Core samples of permafrost soils taken from a deep drilling well were examined for their moisture content. At depths of 1.11.3 and 1.31.5 m, the natural soil moisture was estimated at 125.18 and 125.82%, respectively. The humidity at the yield boundary was 37.8 and 32.4%, and at the rolling boundary 28.3 and 24.9%, respectively[3]. The high humidity of the frozen soils of the studied landfill is due to their high iciness. Core samples at depths of 1.33.0 m include numerous layers of thin (up to 2 mm) ice slots and veins of white transparent ice (7-9 mm), occasionally there are layers of coarse-crystalline pure transparent ice[3].

Conclusion

The authors studied the soils at the Khanovey educational and scientific training ground and beyond. Morphological features of soil profiles were considered, as well as their physical and physico-chemical properties humidity, acidity, content of easily soluble salts.

The structure of the soil cover is dominated by soils whose genetic profile is mainly formed by various cryogenic processes cryometamorphization (cryometamorphic soils), cryogenesis (cryogenic soils cryosystems). It also includes combinations of peat-gley soils (peat-gleezems) with a relatively low capacity of the peat horizon and peat oligotrophic soils on dry peat bogs, the peat capacity in which reaches several meters. Sometimes micro-heterogeneities of cryogenic relief (combinations of hummocks with depressions around them, tundra soils-spots with moss-lichen rollers, etc.) create a very contrasting soil cover on a small area. Sometimes the differences created by the microrelief are sufficient to have a classification value. So, for example, one section, revealing the profiles of soils under a hillock and a depression, at a distance of less than 1 m from each other, cryometamorphic permafrost-gleevate and humus-cryometamorphic surface- and permafrost-gleevate soils are replaced.

The soils considered have three main types of profile moisture distribution: close to monotonous, tortuous and medium-accumulative. Soil moisture varies from 2 to almost 900%. As a rule, surface organogenic horizons are characterized by increased humidity. Especially hygroscopic peat and peat. The hydrogen index of soil acidity (pH) varies in the profiles considered by us from 4.5 to 7.5 units, which corresponds to gradations from acidic to close to neutral reactions of the medium. The pH distribution in soil profiles is most often characterized by a minimum value (the most acidic reaction of the medium) in the surface organogenic horizon (pH = 4.55.5), and when switching to the mineral part of the profile, the pH increases to 6.57.5. The soils under consideration contain from almost 0 to 300 mg/l of easily soluble salts. The surface horizons are also characterized by an increased salt content, and with the depth of the concentration of LRS, they almost inevitably decrease. This distribution indicates the aerogenic introduction of salts into soils (with atmospheric precipitation), as well as the ability of salts to accumulate in the surface horizons of soils without penetrating deep into the profiles.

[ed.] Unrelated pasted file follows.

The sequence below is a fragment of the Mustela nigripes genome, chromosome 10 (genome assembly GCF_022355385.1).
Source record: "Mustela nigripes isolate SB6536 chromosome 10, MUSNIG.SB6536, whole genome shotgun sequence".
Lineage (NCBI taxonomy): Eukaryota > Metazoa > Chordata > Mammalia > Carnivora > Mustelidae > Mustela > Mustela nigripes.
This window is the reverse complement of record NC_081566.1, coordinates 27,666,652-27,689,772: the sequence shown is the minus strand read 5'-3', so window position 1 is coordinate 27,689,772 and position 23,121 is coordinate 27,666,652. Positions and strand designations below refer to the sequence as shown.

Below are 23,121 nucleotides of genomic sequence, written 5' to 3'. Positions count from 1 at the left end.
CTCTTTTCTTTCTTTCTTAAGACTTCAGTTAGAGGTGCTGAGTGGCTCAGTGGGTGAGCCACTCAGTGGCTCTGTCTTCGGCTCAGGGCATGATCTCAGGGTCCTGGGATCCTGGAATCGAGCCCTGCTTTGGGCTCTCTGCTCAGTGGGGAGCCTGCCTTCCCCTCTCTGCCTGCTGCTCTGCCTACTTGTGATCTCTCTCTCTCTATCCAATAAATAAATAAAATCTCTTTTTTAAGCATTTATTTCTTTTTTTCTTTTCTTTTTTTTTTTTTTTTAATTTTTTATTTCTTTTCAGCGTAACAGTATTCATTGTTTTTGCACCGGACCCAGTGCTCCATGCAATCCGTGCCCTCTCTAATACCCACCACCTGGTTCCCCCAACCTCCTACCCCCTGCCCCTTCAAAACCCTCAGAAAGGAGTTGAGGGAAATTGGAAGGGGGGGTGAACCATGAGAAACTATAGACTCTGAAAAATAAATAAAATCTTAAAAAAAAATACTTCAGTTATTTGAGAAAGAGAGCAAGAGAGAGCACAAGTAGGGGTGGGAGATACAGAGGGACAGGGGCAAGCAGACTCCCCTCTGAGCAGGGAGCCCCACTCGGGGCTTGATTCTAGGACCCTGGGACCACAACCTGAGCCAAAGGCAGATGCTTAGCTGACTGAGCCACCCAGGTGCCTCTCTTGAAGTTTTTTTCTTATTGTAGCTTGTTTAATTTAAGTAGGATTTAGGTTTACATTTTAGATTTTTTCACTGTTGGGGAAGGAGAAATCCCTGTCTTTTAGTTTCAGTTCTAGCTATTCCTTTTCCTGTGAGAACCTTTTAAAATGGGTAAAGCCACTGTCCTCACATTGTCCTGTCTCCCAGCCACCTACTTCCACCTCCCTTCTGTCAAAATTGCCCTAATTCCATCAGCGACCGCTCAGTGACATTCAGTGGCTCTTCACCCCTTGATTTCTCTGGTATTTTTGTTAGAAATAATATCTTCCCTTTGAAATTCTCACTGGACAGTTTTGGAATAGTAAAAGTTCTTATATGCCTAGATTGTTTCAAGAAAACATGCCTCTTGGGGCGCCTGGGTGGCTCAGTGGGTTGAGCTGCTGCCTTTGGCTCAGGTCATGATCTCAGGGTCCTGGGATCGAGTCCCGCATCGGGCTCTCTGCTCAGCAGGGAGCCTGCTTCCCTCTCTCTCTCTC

The results of this study obtained by the authors are among the few data on the soils of the south-east of the Bolshezemelskaya tundra in the Vorkuta region and their properties. In many respects, they are confirmed by the previously obtained information about the catenary structure of the soil cover and the properties of soils of a similar natural environment in the area of the village of Yeletsky (located about 100 km east of UNP Hanovei), partly by the results of small soilgeochemical studies at the landfill itself. The studied soil diversity clarifies the researchers' understanding of the structure of the soil cover of the territory. Nevertheless, in many respects the presented results are preliminary. Thus, the final versions of the classification names of soils remain in question, which in some cases proved difficult to give unambiguously. Also, for further research of soil properties, it is necessary to expand the range of chemical analytical work, the results of some of which, among other things, will be able to clarify the results of classification and diagnostics of soils.

ThanksThe authors express their gratitude to Professor M.I. Gerasimova for her help in classifying soils.

The authors are also grateful to S.N. S. V.S. Isaev and Head of the laboratory D.O. Sergeev for their assistance in organizing field work and transporting samples.